• Promises that an investment will consistently earn a lot of money—anything that seems too good to be true usually is.
  • People who aren’t licensed to sell securities in Tennessee.
  • People who are selling unregistered securities in Tennessee.
  • People who lie and say they know a lot about your retirement/investment needs.
  • Not having the right paperwork that tells about the investment (i.e. stocks/mutual funds must have a prospectus and bonds must have a circular).
  • Aggressive, pushy salespeople who want your answer, your money, or your signature right away.


  • Use www.BrokerCheck.finra.org to check if a broker is a licensed or if someone has complained about them.
  • Read about and understand any investment before you give someone your money. Ask for information in writing. Use the EDGAR database (www.sec.gov/edgar/searchedgar/webusers.htm) to research investments and investment companies.
  • Get the name and company information of the salesperson offering an investment. Research the salesperson and the company before you decide to invest.
  • Always look into investment firms or salespersons with “senior certification” or who claim to be retirement consultants.
  • Contact the Tennessee Securities Division’s Registration Section at (615) 741-3187 with any questions about investments.


If you think you are a victim of investment fraud, here are some things you can do:

  • Document It: Write down everything you remember about what happened. Include these things:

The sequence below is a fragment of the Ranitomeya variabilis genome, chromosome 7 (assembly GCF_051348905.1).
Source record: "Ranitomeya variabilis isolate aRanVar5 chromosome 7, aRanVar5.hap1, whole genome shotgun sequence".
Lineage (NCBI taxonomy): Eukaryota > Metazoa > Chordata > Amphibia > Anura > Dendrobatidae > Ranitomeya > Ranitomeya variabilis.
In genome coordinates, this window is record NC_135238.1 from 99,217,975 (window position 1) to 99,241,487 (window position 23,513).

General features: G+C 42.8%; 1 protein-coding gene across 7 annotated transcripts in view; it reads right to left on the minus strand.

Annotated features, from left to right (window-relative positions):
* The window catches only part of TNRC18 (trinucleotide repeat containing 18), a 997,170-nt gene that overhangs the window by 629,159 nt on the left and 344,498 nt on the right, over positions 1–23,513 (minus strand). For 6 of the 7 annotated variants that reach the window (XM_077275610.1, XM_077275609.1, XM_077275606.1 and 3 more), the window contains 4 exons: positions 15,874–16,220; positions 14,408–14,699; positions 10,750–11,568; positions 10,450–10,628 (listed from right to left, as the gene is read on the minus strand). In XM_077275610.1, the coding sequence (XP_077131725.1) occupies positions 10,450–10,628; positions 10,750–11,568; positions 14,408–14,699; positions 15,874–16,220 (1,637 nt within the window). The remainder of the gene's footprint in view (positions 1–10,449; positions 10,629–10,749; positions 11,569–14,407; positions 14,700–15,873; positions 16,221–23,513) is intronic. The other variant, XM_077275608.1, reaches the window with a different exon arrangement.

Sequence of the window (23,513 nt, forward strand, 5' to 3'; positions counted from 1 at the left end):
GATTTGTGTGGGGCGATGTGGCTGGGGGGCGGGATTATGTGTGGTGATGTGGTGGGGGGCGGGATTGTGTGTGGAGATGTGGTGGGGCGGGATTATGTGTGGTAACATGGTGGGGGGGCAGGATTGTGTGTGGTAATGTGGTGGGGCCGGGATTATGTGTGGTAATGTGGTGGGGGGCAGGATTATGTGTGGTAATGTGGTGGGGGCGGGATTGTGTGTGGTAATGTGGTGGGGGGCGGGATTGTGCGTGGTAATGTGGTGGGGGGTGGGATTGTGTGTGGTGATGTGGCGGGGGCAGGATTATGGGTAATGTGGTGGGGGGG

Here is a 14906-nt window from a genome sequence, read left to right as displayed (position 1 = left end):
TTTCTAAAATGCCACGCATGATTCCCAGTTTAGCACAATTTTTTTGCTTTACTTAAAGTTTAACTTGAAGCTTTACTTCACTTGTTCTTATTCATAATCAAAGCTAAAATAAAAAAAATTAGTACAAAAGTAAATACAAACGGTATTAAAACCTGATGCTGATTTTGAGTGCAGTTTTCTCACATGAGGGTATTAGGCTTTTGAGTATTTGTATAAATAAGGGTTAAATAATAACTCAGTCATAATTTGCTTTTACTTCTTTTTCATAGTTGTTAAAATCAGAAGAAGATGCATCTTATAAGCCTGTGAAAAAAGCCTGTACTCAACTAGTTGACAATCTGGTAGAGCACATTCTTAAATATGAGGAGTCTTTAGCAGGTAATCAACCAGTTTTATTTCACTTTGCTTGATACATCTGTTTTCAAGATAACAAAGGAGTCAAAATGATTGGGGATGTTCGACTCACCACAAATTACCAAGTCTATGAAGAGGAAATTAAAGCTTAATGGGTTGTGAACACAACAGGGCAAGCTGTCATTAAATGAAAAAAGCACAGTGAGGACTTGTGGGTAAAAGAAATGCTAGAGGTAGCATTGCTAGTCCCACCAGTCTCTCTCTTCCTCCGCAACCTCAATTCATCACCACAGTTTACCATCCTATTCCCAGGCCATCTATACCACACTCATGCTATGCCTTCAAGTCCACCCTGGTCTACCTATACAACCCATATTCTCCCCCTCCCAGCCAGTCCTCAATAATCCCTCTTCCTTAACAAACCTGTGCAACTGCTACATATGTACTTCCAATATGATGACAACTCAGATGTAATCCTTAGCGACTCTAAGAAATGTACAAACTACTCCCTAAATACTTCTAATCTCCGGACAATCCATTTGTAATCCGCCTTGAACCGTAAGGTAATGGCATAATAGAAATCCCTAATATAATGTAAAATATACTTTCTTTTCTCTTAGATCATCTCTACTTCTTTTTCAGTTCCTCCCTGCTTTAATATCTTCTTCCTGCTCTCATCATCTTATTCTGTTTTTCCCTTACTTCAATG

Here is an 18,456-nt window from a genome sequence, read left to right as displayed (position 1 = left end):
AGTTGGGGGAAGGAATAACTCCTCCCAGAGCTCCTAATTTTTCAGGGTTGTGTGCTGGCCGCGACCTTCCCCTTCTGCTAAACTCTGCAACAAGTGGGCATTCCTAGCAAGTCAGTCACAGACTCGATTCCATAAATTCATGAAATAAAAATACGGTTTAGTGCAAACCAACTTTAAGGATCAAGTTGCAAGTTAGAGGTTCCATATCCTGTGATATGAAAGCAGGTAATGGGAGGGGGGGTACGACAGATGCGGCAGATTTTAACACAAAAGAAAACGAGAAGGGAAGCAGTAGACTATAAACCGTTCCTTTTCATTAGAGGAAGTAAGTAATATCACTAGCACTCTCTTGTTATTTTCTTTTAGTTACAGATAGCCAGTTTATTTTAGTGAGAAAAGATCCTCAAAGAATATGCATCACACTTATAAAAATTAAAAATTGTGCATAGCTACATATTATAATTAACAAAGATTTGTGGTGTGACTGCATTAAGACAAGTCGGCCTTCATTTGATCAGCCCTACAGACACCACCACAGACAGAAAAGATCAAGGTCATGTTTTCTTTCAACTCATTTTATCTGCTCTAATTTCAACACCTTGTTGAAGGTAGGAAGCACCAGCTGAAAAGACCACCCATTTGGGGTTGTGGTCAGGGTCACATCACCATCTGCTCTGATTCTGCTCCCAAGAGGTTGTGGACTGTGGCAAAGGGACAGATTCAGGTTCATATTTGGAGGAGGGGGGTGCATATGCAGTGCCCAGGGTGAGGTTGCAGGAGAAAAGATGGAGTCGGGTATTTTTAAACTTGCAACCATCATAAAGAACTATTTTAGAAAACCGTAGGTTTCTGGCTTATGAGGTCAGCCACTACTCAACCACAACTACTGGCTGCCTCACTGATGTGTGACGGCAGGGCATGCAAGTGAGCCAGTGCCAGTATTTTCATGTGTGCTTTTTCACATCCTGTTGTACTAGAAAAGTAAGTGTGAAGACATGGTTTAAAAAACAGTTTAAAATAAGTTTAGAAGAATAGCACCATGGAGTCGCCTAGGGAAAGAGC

• the company name;
    • the names of people who spoke to you;
    • their contact information (telephone numbers, website addresses);
    • the investment information they gave you (regulator registration numbers);
    • a timeline of what happened;
    • a police report (if you filed one and can get a copy);
    • your current credit report from all three credit reporting companies;
    • a list of phone conversations with notes about information they told you; and
    • any other helpful information.
  • Take Action: Report the fraud to federal and state agencies.
    • Tennessee Securities Division, Registration Section.  Make a complaint at (615) 741-5900 or via email at securities3@tn.gov. Or file a complaint online at https://www.tn.gov/commerce/securities/investors/file-a-complaint.html.
    • U.S. Securities and Exchange Commission (SEC), Office of Investor Education and Advocacy, (800) SEC-0330. File an online complaint at https://www.sec.gov/complaint.shtml.
    • Financial Industry Regulatory Authority (FINRA), Securities Helpline for Seniors (M-F 9-5 ET): (844) 574-3577. For all investors: (301) 590-6500. File an online complaint at http://www.finra.org/investors/investor-complaint-center.
    • U.S. Commodity Futures Trading Commission.  Consumer hotline: (202) 418-5514. File an online complaint at http://www.cftc.gov/TipOrComplaint.


The following agencies offer more information about financial professionals and how to spot investment fraud: